Cauchy Mean Value Theorem/Geometrical Interpretation

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Geometrical Interpretation of Cauchy Mean Value Theorem

Consider two functions $\map f x$ and $\map g x$:

[Definition:Continuous Real Function|continuous]] on the closed interval $\closedint a b$
differentiable on $\openint a b$.

For every $x \in \closedint a b$, we consider the point $\tuple {\map f x, \map g x}$.

If we trace out the points $\tuple {\map f x, \map g x}$ over every $x \in \closedint a b$, we get a curve in two dimensions, as shown in the graph:

Cauchy's Mean Value Theorem.png

In the drawing, the slope of the red line is $\dfrac {\map g b - \map g a} {\map f b - \map f a}$.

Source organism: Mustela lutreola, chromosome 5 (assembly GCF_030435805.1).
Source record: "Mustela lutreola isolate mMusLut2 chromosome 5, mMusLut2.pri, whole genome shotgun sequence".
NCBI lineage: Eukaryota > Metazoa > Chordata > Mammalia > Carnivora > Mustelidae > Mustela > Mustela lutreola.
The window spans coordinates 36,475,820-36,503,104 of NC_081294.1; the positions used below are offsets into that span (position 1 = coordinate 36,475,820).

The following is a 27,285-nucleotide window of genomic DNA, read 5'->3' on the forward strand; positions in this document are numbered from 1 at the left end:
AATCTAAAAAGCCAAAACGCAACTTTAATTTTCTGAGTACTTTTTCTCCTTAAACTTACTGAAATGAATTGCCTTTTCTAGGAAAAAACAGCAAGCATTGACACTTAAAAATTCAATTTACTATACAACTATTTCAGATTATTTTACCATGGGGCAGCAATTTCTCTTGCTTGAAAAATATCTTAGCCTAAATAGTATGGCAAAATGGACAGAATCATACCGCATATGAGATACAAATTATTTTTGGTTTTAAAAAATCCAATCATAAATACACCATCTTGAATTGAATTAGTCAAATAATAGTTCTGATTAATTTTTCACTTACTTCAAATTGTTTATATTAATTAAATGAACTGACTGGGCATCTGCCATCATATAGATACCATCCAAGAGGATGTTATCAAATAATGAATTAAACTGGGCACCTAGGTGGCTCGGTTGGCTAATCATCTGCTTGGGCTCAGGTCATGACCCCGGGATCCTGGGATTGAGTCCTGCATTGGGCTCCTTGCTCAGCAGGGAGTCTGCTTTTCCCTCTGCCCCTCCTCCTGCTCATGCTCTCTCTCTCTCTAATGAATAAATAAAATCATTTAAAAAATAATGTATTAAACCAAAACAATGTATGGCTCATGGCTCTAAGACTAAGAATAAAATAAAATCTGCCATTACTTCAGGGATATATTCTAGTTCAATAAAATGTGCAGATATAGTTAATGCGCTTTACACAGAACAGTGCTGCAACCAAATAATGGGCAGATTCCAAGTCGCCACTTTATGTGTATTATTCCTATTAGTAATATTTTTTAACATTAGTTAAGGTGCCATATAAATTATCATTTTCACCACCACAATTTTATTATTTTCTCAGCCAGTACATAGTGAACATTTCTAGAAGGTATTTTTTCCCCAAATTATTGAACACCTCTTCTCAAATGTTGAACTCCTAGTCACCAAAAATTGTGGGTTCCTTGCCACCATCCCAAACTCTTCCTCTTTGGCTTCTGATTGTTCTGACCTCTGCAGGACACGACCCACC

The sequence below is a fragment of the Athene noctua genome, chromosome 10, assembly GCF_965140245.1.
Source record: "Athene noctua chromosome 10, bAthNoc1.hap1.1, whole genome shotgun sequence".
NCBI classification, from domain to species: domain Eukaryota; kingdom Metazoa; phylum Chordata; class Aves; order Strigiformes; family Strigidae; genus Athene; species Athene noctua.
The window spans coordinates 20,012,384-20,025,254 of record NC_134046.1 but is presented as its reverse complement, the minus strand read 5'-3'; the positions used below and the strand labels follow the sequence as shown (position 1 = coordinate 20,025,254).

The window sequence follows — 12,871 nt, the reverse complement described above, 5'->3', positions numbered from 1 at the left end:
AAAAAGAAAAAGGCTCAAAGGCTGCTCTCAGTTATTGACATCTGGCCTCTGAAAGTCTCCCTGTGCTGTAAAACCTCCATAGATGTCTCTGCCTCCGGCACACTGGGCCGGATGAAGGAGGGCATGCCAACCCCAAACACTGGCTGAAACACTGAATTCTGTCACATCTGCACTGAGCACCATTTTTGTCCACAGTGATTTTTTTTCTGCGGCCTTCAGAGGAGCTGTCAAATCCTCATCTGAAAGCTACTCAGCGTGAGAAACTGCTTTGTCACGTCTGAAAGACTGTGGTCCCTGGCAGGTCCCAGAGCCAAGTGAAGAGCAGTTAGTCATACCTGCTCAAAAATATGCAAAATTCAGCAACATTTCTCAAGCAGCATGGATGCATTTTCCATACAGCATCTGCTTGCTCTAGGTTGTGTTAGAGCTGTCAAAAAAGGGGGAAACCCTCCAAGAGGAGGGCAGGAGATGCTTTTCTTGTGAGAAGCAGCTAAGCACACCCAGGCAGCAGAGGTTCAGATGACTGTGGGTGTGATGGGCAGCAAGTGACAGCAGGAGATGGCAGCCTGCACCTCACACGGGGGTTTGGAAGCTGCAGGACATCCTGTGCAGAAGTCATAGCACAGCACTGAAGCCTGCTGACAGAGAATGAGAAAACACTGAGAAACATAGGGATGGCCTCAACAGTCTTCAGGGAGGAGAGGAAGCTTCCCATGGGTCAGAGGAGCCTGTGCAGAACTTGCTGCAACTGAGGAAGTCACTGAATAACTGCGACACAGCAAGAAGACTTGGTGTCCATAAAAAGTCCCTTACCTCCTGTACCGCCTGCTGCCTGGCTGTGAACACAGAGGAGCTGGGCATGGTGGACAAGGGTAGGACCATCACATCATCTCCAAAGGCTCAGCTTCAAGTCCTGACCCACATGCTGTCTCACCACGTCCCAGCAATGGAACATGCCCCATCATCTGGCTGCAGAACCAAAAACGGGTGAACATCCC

This is because:

$\dfrac {\Delta y} {\Delta x} = \dfrac {\map g b - \map g a} {\map f b - \map f a}$

assuming that the vertical axis, which contains the value of $\map f x$, is the $y$-axis.

The slope of the green line is $\dfrac {\map {g'} c} {\map {f'} c}$.

This is because:

$\valueat {\dfrac {\d g} {\d f} } {x \mathop = c} = \valueat {\dfrac {\d g / \d x} {\d f / \d x} } {x \mathop = c} = \dfrac {\map {g'} c} {\map {f'} c}$

The drawing illustrates that for the value of $c$ chosen in the pictures, the slopes of the red line and green line are the same.

That is:

$\dfrac {\map g b - \map g a} {\map f b - \map f a} = \dfrac {\map {g'} c} {\map {f'} c}$